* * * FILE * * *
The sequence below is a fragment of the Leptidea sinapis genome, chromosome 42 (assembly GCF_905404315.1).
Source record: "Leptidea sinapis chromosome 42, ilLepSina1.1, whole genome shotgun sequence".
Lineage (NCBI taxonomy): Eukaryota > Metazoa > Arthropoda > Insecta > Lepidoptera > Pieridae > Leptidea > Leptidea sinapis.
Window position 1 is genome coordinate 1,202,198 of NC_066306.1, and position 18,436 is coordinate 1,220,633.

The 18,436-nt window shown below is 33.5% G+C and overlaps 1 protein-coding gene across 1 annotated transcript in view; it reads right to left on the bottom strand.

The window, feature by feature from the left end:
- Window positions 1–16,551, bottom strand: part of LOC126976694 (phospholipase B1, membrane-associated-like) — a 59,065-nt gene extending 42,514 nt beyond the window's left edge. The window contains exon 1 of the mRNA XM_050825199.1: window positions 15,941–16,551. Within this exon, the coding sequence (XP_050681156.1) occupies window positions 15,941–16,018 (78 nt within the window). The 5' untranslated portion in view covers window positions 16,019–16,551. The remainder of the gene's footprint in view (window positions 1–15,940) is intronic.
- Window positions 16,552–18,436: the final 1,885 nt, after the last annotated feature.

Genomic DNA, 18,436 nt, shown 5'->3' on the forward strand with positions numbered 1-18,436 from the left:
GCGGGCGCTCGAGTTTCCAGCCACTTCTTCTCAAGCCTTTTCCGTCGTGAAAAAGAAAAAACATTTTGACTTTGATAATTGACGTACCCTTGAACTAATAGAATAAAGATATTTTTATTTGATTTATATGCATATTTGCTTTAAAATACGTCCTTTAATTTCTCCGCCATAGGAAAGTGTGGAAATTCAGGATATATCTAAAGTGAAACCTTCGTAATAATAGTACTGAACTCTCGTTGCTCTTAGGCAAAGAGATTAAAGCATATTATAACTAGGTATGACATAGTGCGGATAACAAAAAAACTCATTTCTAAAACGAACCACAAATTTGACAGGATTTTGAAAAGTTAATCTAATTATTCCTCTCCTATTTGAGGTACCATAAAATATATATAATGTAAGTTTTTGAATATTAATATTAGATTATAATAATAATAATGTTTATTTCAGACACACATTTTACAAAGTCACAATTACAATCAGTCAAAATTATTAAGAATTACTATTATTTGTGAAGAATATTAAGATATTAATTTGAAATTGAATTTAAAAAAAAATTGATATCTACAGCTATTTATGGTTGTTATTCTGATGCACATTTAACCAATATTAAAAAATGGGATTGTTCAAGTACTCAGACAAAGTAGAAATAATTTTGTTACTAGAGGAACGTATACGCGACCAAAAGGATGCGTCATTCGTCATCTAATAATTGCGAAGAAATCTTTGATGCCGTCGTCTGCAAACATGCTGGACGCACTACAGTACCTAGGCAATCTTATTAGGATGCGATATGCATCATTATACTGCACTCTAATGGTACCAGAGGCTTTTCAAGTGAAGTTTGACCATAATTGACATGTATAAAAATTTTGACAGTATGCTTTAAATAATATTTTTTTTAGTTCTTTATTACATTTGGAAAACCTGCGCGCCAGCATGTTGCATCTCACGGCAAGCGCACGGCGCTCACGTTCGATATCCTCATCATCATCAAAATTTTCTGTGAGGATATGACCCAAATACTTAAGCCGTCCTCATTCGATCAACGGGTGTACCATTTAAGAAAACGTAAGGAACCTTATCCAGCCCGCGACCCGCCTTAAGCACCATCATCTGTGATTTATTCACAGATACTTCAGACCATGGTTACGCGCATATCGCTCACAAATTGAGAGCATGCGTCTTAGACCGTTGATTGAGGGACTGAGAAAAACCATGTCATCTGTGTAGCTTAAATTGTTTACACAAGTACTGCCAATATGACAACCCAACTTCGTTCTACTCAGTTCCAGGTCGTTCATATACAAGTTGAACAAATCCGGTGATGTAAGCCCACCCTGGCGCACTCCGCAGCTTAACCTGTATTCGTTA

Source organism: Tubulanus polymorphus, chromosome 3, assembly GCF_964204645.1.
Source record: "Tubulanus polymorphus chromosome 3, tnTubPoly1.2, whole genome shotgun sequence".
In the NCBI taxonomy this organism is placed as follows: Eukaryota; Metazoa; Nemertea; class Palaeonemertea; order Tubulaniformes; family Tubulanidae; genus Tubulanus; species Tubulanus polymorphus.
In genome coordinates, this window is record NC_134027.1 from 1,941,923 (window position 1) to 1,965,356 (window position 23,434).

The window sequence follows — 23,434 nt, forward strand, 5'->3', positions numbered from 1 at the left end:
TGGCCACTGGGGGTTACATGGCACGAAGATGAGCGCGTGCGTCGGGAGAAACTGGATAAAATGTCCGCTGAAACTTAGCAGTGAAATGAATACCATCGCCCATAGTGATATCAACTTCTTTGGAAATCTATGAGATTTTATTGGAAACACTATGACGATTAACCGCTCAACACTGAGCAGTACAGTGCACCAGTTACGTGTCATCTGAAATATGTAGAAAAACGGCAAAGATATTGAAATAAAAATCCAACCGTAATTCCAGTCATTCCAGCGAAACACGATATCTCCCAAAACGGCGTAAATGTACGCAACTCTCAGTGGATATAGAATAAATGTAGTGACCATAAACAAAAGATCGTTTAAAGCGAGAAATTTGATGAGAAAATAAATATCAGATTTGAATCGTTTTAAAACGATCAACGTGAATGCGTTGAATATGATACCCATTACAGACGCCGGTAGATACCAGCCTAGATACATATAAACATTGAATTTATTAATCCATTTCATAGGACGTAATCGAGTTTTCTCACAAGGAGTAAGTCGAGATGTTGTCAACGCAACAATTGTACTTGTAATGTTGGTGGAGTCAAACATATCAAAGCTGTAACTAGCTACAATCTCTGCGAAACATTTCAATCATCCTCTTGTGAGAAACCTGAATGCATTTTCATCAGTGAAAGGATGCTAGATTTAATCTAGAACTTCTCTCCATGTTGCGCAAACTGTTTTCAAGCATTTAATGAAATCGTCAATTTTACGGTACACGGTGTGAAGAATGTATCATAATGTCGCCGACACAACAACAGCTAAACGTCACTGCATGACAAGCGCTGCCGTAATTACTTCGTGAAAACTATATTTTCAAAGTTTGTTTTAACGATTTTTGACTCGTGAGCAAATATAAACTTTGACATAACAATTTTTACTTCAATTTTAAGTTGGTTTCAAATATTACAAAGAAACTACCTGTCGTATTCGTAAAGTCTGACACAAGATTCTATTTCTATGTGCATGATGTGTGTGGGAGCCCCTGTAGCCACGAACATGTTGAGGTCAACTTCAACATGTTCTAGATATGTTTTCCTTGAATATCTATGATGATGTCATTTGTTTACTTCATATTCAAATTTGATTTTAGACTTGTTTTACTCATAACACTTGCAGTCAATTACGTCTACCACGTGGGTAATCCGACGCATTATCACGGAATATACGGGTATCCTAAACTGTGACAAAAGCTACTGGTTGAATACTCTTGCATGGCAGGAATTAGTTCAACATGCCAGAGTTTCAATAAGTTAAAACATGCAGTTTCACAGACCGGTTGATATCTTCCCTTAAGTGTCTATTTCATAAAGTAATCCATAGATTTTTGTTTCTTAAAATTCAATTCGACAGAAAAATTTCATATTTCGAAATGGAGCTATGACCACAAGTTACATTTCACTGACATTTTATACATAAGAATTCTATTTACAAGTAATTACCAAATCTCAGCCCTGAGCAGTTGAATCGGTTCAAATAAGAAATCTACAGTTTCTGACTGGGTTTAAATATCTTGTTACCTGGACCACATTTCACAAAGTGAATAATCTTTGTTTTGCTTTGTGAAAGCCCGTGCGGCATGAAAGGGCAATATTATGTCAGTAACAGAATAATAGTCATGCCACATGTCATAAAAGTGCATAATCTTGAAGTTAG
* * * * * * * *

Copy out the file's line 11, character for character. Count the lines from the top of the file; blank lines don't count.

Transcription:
Source organism: Tubulanus polymorphus, chromosome 3, assembly GCF_964204645.1.